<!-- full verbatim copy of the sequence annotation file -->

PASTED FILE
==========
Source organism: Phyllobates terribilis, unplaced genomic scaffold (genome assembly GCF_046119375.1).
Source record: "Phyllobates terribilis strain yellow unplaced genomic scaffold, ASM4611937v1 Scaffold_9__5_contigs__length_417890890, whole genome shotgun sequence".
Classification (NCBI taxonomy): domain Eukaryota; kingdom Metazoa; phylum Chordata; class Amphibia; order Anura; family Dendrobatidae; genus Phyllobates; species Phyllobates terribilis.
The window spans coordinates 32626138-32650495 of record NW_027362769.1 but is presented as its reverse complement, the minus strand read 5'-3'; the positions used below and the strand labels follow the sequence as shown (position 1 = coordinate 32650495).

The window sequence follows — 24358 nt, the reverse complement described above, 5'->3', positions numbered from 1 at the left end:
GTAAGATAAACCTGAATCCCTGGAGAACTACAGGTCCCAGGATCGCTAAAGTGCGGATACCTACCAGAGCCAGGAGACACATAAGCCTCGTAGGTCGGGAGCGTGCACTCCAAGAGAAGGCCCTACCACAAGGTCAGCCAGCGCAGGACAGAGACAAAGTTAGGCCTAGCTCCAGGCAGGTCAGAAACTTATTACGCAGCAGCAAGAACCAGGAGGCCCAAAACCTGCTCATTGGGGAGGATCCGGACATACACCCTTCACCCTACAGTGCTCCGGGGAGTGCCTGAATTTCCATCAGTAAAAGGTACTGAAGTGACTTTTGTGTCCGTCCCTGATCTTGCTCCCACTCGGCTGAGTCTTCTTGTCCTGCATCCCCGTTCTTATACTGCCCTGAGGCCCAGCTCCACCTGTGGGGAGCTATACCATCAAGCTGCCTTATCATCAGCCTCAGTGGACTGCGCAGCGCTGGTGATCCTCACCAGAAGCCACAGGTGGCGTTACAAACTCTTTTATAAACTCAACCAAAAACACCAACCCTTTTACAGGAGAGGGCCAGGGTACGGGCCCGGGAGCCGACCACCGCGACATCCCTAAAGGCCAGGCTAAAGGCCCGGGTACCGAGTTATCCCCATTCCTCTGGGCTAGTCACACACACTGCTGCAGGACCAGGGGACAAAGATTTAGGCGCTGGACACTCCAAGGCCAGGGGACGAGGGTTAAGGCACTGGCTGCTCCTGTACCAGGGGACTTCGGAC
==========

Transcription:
Source organism: Phyllobates terribilis, unplaced genomic scaffold (genome assembly GCF_046119375.1).
Source record: "Phyllobates terribilis strain yellow unplaced genomic scaffold, ASM4611937v1 Scaffold_9__5_contigs__length_417890890, whole genome shotgun sequence".
Classification (NCBI taxonomy): domain Eukaryota; kingdom Metazoa; phylum Chordata; class Amphibia; order Anura; family Dendrobatidae; genus Phyllobates; species Phyllobates terribilis.
The window spans coordinates 32626138-32650495 of record NW_027362769.1 but is presented as its reverse complement, the minus strand read 5'-3'; the positions used below and the strand labels follow the sequence as shown (position 1 = coordinate 32650495).

The window sequence follows — 24358 nt, the reverse complement described above, 5'->3', positions numbered from 1 at the left end:
GTAAGATAAACCTGAATCCCTGGAGAACTACAGGTCCCAGGATCGCTAAAGTGCGGATACCTACCAGAGCCAGGAGACACATAAGCCTCGTAGGTCGGGAGCGTGCACTCCAAGAGAAGGCCCTACCACAAGGTCAGCCAGCGCAGGACAGAGACAAAGTTAGGCCTAGCTCCAGGCAGGTCAGAAACTTATTACGCAGCAGCAAGAACCAGGAGGCCCAAAACCTGCTCATTGGGGAGGATCCGGACATACACCCTTCACCCTACAGTGCTCCGGGGAGTGCCTGAATTTCCATCAGTAAAAGGTACTGAAGTGACTTTTGTGTCCGTCCCTGATCTTGCTCCCACTCGGCTGAGTCTTCTTGTCCTGCATCCCCGTTCTTATACTGCCCTGAGGCCCAGCTCCACCTGTGGGGAGCTATACCATCAAGCTGCCTTATCATCAGCCTCAGTGGACTGCGCAGCGCTGGTGATCCTCACCAGAAGCCACAGGTGGCGTTACAAACTCTTTTATAAACTCAACCAAAAACACCAACCCTTTTACAGGAGAGGGCCAGGGTACGGGCCCGGGAGCCGACCACCGCGACATCCCTAAAGGCCAGGCTAAAGGCCCGGGTACCGAGTTATCCCCATTCCTCTGGGCTAGTCACACACACTGCTGCAGGACCAGGGGACAAAGATTTAGGCGCTGGACACTCCAAGGCCAGGGGACGAGGGTTAAGGCACTGGCTGCTCCTGTACCAGGGGACTTCGGAC